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Underworld:
Barbara Barbara, we face a shining future (Astralwerks)

In
the mid 90s, Underworld to me represented everything exciting about
the convergence of underground dance music, pop, and something
genuinely new. Their renaissance albums dubnobasswithmyheadman and
Second Toughest In The Infants, the latter in particular, remain
firmly in my all-time favorites to this day. How is it that I drifted
so far from their music? I all but completely lost interest, and when
going back to the albums that I only skimmed, I wonder why — while
not as compelling as their previous successes, they’re certainly not
bad. Perhaps it’s the inevitable ebb and flow of personal taste and
discovery. In any case, when this latest album surfaced, I had been
enjoying a renewed enthusiasm for their music, and I was delighted to
hear new stuff. There are certain pieces and parts of Barbara Barbara
that feel familiar, in both good and not so good ways. The first cut
showcases Karl Hyde’s signature reverberated verbal wander, a
combination of stream of consciousness and repetition, paired with an
undulating mid-tempo groove. It’s a curious opener but it works, an
unusual hybrid of The Fall and Morphine in its timbre and attitude.
“If Rah,” the second cut, isn’t my favorite, and its position
feels slightly unfortunate; its vocal recalls the swagger of Beaucoup
Fish
’s “Bruce Lee” and it feels like a tough sell at first before
it takes on more of a deliberate pulse.

But it’s really with the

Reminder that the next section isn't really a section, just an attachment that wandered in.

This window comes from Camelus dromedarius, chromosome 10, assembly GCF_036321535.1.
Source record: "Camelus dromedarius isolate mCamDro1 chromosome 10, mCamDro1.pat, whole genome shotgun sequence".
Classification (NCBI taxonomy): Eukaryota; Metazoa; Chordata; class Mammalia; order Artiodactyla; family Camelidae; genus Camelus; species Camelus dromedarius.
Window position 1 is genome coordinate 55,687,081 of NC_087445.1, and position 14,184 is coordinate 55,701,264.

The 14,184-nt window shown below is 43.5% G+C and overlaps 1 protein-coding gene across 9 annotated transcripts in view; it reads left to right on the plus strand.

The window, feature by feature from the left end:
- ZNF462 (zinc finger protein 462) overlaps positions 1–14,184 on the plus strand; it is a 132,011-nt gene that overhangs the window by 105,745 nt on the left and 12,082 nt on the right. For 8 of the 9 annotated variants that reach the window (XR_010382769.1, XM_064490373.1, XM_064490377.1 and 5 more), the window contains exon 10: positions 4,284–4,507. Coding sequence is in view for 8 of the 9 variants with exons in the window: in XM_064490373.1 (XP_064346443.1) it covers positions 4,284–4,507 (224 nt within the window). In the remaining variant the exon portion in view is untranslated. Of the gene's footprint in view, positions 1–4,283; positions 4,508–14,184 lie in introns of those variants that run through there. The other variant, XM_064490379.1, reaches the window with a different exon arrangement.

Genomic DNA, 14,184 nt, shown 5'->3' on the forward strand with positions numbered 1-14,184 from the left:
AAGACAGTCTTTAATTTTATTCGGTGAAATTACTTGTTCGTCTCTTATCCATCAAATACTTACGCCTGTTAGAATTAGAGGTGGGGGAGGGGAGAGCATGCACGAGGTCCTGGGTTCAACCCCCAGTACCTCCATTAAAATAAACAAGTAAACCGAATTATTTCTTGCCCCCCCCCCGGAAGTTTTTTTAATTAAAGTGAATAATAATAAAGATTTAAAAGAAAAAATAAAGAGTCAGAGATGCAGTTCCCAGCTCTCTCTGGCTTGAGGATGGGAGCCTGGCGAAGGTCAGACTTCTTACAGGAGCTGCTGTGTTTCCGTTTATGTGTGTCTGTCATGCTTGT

third cut that Barbara Barbara is likely to win everyone over, old fans
and new converts alike. “Low Burn” has an elegant beauty in its
lush insistence — it never deviates from the same two-tone pattern
for its duration, and its repeated vocal phrases feel like classic
Hyde / Tomato: “Time, first time, blush, be bold, be beautiful,
free, totally, unlimited.” It’s a clean, straightforward club track
infused with a gorgeous, soaring beauty that is truly disarming. It’s
one of the first Underworld tracks to resound with that sort of
patient perfection that characterized all of their best 90s sprawls.
It’s an unusual complement to the beatless guitar instrumental that
follows, but that juxtaposition feels Underworld in itself.
“Motorhome” has the heavy hand of a dubstep halfbeat, but its
spazzy monotone lead feels like a bagpipe and takes the track to a
totally different place moodwise, with almost a proggy vibe by its
end. While I wouldn’t write these center tracks off as filler, they
do end up feeling like the journey to a destination, that being the
final two cuts. Both cuts feature Hyde singing more melodically, and
he’s joined by his daughter on backing vocals. It lends a different
quality to the tracks, but both are strong, a clearer, streamlined,
and perhaps more intimate complement to the larger than life “Low
Burn.” Longterm fans of Underworld are likely to fall in love with
at least parts of the new one if not the whole thing, and I’m sure
they’ll gain some new ones by way of such a creative success.

Buy it: iTunes | Amazon